material news

What materials are named ‘high entropy alloys’, explain the origin this name and indicate their specific properties basing on a selected example.

High-entropy alloys (HEAs) are substances that are constructed with equal or nearly equal quantities of five or more metals. These alloys are currently the focus of significant attention in materials science and engineering because they have potentially desirable properties.

Furthermore, research indicates that some HEAs have considerably better strength-to-weight ratios, with a higher degree of fracture resistance, tensile strength, as well as corrosion and oxidation resistance than conventional alloys.

Indicate differences in properties between graphene and silicene.

Contrary to graphene, silicene is not flat, but has a periodically buckled topology; the coupling between layers in silicene is much stronger than in multilayered graphene; and the oxidized form of silicene, 2D silica, has a very different chemical structure from graphene oxide.

Silicene’s hydrogenation reaction is more exothermic than graphene’s. Another difference is that since silicon’s covalent bonds do not have pi-stacking, silicene does not cluster into a graphite-like form.

Compared with graphene, silicene has several prominent advantages: (1) a much stronger spin–orbit coupling, which may lead to a realization of quantum spin Hall effect in the experimentally accessible temperature, (2) a better tunability of the band gap, which is necessary for an effective field effect transistor (FET) operating at room temperature, (3) an easier valley polarization and more suitability for valleytronics study.

Give three examples of graphene-like materials.

The highlighted graphene-like structures include layered van der Waals (vdW) materials (h-BN, MoS2, α-MoO3, and V2O5), graphitic-like ZnO, MXenes (metal carbides or carbonitrides), the not-yet-synthesized B2C, SiC2, BSi3, arsenene and antimonene, and single-layer coordination polymers ([Cu2Br(IN)2]n (IN = isonicotinato), Fe-phthalocyanine, and nickel bis(dithiolene)).

What are major applications of graphene-like materials?

Solar energy cells, electrical batteries, medical aplications(corporal scanning,bionic), LEDS, electronical industry.

What properties are required for a material to be named biodegradable?

All biodegradable polymers should be stable and durable enough for use in their particular application, but upon disposal they should easily break down.non-toxic, capable of maintaining good mechanical integrity until degraded, and capable of controlled rates of degradation.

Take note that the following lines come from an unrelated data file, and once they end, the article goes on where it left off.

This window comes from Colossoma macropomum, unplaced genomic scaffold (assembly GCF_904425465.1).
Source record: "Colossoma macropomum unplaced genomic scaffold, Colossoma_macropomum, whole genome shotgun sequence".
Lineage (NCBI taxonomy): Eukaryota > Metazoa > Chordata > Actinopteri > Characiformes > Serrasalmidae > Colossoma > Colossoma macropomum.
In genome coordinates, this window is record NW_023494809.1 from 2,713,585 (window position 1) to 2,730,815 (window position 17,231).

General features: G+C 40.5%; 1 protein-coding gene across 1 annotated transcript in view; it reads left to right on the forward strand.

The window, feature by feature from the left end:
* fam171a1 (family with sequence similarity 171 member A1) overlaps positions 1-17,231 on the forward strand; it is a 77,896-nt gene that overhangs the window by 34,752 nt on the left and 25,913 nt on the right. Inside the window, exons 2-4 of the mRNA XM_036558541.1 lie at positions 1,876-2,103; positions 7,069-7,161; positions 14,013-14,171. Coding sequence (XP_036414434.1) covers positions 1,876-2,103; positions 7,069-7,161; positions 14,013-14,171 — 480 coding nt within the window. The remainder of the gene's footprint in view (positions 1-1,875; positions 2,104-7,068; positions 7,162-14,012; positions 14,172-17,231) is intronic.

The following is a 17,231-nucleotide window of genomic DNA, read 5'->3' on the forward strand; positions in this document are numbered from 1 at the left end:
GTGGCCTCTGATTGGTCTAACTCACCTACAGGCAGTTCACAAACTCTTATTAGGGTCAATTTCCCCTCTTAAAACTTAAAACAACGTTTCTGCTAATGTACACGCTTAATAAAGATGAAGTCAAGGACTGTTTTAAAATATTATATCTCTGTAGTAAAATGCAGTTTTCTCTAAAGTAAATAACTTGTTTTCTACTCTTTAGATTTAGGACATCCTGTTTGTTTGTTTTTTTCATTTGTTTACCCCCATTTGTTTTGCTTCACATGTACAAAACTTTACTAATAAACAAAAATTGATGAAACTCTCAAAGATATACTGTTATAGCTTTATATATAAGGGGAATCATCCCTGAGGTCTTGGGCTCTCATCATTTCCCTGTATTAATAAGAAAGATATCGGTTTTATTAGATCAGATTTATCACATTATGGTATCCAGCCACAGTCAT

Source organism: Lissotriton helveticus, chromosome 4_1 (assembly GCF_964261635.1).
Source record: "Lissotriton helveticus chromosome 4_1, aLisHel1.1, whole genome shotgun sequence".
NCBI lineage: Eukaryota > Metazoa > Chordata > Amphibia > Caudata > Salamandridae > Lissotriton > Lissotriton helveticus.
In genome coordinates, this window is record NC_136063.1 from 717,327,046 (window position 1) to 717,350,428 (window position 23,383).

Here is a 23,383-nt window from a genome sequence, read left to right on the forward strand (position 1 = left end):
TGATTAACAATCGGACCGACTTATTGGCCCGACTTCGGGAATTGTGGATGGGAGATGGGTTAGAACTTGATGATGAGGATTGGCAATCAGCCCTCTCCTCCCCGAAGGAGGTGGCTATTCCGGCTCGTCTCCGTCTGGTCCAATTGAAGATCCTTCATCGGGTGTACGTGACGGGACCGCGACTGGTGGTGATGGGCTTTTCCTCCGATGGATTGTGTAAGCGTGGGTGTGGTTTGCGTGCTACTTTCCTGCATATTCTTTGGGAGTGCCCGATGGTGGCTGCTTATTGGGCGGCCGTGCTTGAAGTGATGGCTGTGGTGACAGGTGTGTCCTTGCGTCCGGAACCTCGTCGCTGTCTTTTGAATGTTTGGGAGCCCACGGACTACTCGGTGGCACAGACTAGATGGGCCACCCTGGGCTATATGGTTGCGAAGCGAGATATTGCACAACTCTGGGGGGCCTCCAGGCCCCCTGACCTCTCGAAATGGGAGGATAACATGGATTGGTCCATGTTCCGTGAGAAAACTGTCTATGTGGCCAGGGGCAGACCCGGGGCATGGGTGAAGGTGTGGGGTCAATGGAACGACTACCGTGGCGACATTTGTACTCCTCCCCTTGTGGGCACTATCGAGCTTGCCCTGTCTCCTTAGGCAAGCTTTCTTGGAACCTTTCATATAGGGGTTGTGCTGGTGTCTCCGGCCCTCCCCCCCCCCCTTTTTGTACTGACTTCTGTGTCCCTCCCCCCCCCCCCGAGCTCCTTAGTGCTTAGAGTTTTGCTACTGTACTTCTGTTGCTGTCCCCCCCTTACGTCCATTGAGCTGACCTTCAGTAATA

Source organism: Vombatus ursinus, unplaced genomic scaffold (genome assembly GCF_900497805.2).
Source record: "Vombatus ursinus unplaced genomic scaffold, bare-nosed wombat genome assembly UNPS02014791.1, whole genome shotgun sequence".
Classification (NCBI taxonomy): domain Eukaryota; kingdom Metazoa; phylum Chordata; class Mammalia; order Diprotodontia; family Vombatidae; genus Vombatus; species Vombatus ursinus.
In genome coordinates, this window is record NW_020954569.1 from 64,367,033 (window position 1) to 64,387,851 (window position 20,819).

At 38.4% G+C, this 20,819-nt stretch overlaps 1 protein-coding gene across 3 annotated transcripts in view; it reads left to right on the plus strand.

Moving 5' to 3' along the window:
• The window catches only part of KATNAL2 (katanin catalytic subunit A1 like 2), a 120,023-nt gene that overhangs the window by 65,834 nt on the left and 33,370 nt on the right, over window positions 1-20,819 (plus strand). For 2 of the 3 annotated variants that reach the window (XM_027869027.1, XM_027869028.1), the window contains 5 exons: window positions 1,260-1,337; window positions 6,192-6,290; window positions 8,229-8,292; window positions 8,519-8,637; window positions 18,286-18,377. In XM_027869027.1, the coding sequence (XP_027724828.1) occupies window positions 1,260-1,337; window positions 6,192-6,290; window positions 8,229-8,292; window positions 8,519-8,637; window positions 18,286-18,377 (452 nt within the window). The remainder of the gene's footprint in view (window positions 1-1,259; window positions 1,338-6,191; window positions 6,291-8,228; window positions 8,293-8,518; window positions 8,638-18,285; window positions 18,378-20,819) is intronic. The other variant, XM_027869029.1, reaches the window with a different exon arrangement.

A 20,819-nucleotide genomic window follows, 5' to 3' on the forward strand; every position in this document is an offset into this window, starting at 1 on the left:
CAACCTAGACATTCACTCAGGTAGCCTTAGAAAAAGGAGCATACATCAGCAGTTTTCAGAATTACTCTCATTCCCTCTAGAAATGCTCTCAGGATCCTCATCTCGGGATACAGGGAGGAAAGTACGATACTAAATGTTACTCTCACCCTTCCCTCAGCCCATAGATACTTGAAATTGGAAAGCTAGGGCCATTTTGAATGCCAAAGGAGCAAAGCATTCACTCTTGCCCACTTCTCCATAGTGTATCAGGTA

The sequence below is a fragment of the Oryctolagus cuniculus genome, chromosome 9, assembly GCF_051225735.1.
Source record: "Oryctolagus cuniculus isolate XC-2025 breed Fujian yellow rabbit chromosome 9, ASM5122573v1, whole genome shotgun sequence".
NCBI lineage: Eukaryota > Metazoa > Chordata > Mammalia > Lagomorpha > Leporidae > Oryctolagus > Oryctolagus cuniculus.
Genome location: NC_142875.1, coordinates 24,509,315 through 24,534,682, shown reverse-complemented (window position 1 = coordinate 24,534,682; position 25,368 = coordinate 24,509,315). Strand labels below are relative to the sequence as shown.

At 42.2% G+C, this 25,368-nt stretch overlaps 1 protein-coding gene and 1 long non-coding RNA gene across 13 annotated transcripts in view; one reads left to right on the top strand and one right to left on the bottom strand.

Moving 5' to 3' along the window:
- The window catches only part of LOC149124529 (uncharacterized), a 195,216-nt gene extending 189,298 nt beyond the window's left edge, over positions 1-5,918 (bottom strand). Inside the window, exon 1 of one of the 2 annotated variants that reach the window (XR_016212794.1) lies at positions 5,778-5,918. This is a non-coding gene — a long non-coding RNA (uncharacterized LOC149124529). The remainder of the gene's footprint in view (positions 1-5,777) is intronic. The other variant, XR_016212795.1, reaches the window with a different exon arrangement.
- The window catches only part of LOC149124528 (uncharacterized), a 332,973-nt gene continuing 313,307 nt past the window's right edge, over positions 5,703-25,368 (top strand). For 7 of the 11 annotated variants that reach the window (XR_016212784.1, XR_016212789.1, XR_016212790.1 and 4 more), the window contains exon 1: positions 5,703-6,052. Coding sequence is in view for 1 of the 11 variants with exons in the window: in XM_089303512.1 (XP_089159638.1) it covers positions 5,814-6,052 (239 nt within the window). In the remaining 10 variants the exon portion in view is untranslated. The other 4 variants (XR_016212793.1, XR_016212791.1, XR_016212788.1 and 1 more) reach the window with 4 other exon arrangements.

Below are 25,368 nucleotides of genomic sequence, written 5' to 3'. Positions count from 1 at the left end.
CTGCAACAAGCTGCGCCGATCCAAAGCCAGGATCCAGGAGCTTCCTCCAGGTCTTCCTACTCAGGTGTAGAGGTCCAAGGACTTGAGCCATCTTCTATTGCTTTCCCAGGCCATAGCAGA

What are the factors controlling the rate of degradation?

Percent crystallinity, Molecular weight, Hydrophobicity

What two chemical reactions take place during biodegradation?

Those based on oxidation and those based on hydrolysis.

What takes more time, composting or biodegradation?

Biodegradation may take longer than required in composting

What are types of thermal based biodegradable films and their properties?

Biodegradable polythene film, Starch based or biobased (hydrodegradable) film, Additive based, Oxodegradable, Enhancing Hydrophilicity of the Polymer

What is the structure of graphene?

Graphene is a 2-dimensional, crystalline allotrope of carbon. Single layer of graphite Honeycomb (hexagonal) lattice.

Mention the known allotropic forms of carbon.

Diamond – Graphite – Graphene – Nanotube – Fullerene

What are the main properties of graphene?

Electrical Properties:Electrical conductivity 200 times faster than silicon.

• Dissipates heat 10 times better than copper.

Mechanical Properties:Strongest material ever discovered

• Ultimate tensile strength of 130 GPa compared to 400 MPa for structural steel,   it is very flexible

Optical Properties:Can transform light into electricity with a 82% of greater efficiency than the actual industrial technology.

• Only absorbs 2.3% of white light, very transparent.

How many times is graphene stronger than steel theoretically?

It is hundreds of times stronger than most steels by weight.

What is the main difference between metallic glasses and other metals?

Most metals are crystalline in their solid state, which means they have a highly ordered arrangement of atoms. Amorphous metals are non-crystalline, and have a glass-like structure.

What is the main advantage of metallic glasses?

Non-crystalline, and have a glass-like structure. Amorphous metals have good electrical conductivity.

The material structure also results in low shrinkage during cooling, and resistance to plastic deformation. The absence of grain boundaries, the weak spots of crystalline materials, leads to better resistance to wear and corrosion.

How many types of metallic glasses do we have depending on composition and what are they?

1. Metal – metal metallic glasses 2. Metal – metalloid metallic glasses.

Give three applications of metallic glasses in industry.

The low magnetization loss is used in high efficiency transformers (amorphous metal transformer) at line frequency and some higher frequency transformers.

Also electronic article surveillance (such as theft control passive ID tags,) often uses metallic glasses because of these magnetic properties.

Amorphous metals exhibit unique softening behaviour above their glass transition and this softening has been increasingly explored for thermoplastic forming of metallic glasses.